The work of the Italian artist Giorgio Morandi (1890-1964) is a rare sight in the UK. He is represented by a single still life at Tate Modern, a second at Norfolk’s Sainsbury Centre, and a small cluster of solitary paintings in Cambridge, Birmingham and Edinburgh. The country’s largest holding of his work is at the Estorick Collection of Modern Italian Art in London, which celebrates its 25th anniversary this year. To mark this milestone, Estorick will welcome an exhibition displaying the entire Morandi collection from the Magnani-Rocca Foundation in Italy, which is presented in the UK for the first time.
This unparalleled assembly of Morandi’s work includes rare watercolours, drawings and prints alongside the familiar iconography of the artist’s signature still lifes—calm, understated studies of vases, bottles, pitchers and flowers, all rendered in Morandi’s subtle treatment of domestic light. The show will also tell the story of the artist’s friendship with the founder of the Magnani-Rocca collection, the critic Luigi Magnani (1906-84). Meeting for the first time in 1939, the two men quickly established a significant relationship that would see Magnani acquire 50 of Morandi’s works, the largest presence of a single artist in his personal collection.
“The collection mirrors their relationship,” says Alice Ensabella, the foundation’s curator for this exhibition. “Magnani never resold a piece by Morandi and many of the works in his collection were a gift from the artist,” revealing something of their “deep and sincere” attachment to one another. “This group of works tells the story of a collection but also of a long-lasting friendship.”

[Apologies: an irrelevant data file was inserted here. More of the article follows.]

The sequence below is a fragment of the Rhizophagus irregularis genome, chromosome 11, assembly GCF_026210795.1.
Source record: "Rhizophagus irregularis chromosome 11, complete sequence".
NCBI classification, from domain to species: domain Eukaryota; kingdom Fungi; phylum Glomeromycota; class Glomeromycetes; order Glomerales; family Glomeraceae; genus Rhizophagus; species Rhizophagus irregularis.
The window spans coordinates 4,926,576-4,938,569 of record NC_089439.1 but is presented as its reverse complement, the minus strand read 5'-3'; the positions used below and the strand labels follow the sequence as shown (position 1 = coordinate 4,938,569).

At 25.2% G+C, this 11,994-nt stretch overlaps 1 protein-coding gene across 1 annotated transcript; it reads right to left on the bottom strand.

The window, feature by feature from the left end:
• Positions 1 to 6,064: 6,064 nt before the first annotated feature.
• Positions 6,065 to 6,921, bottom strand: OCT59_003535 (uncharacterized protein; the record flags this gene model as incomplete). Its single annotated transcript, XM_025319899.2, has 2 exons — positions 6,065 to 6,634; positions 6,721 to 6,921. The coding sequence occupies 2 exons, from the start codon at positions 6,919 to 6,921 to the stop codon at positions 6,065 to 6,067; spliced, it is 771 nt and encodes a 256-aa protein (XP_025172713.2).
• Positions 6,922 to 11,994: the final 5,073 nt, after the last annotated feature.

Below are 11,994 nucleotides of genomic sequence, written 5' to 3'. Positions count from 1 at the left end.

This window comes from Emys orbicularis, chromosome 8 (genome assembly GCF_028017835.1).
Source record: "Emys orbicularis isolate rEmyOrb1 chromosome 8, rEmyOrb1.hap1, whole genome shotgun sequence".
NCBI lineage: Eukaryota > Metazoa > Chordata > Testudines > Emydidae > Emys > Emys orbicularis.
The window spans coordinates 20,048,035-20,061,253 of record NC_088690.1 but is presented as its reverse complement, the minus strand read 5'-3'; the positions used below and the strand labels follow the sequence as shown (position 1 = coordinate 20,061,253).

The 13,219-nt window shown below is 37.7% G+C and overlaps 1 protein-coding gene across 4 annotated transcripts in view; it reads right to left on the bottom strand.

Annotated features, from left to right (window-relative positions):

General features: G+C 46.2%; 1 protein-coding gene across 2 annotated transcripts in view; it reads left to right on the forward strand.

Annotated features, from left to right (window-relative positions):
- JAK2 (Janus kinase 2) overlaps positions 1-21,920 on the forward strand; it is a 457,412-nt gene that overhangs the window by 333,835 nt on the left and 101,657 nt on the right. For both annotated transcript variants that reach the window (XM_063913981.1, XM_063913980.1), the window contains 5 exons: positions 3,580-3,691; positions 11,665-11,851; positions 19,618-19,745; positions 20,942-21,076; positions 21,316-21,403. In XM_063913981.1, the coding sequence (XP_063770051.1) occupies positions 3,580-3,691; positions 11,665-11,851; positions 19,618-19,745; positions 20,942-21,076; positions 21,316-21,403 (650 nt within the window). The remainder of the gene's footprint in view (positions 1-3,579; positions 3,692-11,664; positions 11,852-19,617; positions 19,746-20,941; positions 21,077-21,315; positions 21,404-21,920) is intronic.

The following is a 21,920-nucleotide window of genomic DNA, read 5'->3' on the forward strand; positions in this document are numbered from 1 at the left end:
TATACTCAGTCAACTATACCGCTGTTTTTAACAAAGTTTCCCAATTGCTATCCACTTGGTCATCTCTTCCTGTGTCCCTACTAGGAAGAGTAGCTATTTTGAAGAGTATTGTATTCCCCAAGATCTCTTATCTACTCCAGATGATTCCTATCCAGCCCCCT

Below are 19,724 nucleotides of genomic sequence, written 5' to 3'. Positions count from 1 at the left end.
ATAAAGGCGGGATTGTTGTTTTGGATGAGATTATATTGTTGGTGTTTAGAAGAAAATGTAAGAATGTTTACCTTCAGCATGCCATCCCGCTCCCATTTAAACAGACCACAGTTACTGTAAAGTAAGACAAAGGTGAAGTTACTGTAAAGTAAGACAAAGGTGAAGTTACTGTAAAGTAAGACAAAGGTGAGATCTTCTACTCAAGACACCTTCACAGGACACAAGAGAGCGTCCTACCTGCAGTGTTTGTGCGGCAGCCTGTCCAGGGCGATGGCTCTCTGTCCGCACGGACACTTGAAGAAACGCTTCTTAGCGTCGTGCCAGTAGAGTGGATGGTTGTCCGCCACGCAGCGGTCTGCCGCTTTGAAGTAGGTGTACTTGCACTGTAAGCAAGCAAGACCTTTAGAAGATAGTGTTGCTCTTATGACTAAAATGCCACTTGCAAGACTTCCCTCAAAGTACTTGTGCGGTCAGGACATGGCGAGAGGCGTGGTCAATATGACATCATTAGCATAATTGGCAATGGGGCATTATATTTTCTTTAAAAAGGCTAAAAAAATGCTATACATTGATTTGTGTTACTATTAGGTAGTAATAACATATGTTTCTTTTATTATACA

Alongside this story, the exhibition promises to offer insight into Morandi’s lesser-known drawings and prints. Though he taught printmaking for several years at the Academy of Fine Arts in Bologna, Morandi’s reputation as a printmaker is overshadowed by his painting. This exhibition will enable a new examination of Morandi’s mastery of printed work, further revealing the nuances of tonal variation, space, and the delicate quality of light and shade that have come to characterise his paintings. The exhibition will also bring to Estorick a rare self-portrait, a number of important landscapes, and several distinctive still life paintings including Metaphysical Still Life (1918), a masterpiece of Morandi’s early Metaphysical period, and Still Life with Musical Instrument (1941), the artist’s sole commission.
The timing of this exhibition—“an exquisite coincidence,” Ensabella says—provides an exciting opportunity to consider Morandi’s work in conversation with that of his greatest influence, Paul Cézanne, whose survey at Tate Modern continues until March. “Cézanne is Morandi’s declared model,” Ensabella says. “His work is seminal in Morandi’s formation from the moment he first discovers it in black-and-white reproductions in 1909.”
Considered as a whole, the Magnani-Rocca collection offers a unique survey of Morandi’s career. It shows him to be “like a chess player”, writes Ensabella in the catalogue, meticulously studying “all the possible variations and combinations of his painted objects”. She adds: “A strength emerges in his work to make them universal and out of time, which is why Morandi’s art still fascinates the public.”
• Giorgio Morandi: Masterpieces from the Magnani-Rocca Foundation, Estorick Collection of Modern Italian Art, London, 6 January-30 April